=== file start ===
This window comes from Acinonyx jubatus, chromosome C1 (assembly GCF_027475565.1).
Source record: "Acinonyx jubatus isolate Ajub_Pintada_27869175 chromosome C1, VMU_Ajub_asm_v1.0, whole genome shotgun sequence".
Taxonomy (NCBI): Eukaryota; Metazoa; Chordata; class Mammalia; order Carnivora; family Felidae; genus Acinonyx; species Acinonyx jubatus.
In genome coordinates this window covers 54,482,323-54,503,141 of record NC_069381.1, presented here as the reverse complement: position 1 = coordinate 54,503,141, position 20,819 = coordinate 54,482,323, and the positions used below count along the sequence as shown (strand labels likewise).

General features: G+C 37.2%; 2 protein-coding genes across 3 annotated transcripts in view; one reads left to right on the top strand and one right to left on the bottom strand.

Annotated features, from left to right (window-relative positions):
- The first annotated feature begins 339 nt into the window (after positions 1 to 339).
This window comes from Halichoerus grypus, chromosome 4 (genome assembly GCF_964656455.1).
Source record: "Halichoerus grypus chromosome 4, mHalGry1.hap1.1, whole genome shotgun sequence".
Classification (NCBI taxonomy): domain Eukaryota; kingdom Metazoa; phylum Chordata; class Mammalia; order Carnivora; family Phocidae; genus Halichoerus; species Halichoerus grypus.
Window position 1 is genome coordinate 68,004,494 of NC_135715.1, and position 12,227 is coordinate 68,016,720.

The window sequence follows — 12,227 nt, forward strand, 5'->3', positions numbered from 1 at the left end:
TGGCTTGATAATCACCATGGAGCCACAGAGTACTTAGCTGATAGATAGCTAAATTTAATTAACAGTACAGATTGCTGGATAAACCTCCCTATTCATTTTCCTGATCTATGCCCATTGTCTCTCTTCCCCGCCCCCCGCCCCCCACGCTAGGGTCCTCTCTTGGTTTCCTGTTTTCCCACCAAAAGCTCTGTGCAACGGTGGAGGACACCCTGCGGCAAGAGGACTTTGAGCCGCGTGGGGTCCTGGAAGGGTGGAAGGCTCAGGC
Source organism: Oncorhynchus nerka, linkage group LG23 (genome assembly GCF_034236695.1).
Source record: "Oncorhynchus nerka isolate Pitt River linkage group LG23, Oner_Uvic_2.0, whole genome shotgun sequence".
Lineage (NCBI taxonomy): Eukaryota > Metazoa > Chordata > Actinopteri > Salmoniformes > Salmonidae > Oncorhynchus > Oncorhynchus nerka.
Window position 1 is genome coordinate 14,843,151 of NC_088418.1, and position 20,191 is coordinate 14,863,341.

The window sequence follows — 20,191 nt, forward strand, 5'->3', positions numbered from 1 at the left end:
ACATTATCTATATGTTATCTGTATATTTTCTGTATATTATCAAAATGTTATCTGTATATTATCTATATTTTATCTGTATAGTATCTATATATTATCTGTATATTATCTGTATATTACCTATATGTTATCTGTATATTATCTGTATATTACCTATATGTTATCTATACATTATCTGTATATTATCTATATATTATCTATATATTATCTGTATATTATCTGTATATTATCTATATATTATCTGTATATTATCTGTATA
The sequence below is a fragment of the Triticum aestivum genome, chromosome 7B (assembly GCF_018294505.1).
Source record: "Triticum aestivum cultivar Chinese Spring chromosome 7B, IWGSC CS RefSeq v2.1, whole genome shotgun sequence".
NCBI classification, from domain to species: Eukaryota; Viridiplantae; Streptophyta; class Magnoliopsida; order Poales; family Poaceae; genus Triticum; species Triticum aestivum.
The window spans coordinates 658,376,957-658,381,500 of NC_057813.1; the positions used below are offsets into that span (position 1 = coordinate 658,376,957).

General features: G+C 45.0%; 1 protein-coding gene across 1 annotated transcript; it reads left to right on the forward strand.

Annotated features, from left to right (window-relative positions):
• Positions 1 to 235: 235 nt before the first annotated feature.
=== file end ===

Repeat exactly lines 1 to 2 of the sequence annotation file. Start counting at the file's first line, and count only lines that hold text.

This window comes from Acinonyx jubatus, chromosome C1 (assembly GCF_027475565.1).
Source record: "Acinonyx jubatus isolate Ajub_Pintada_27869175 chromosome C1, VMU_Ajub_asm_v1.0, whole genome shotgun sequence".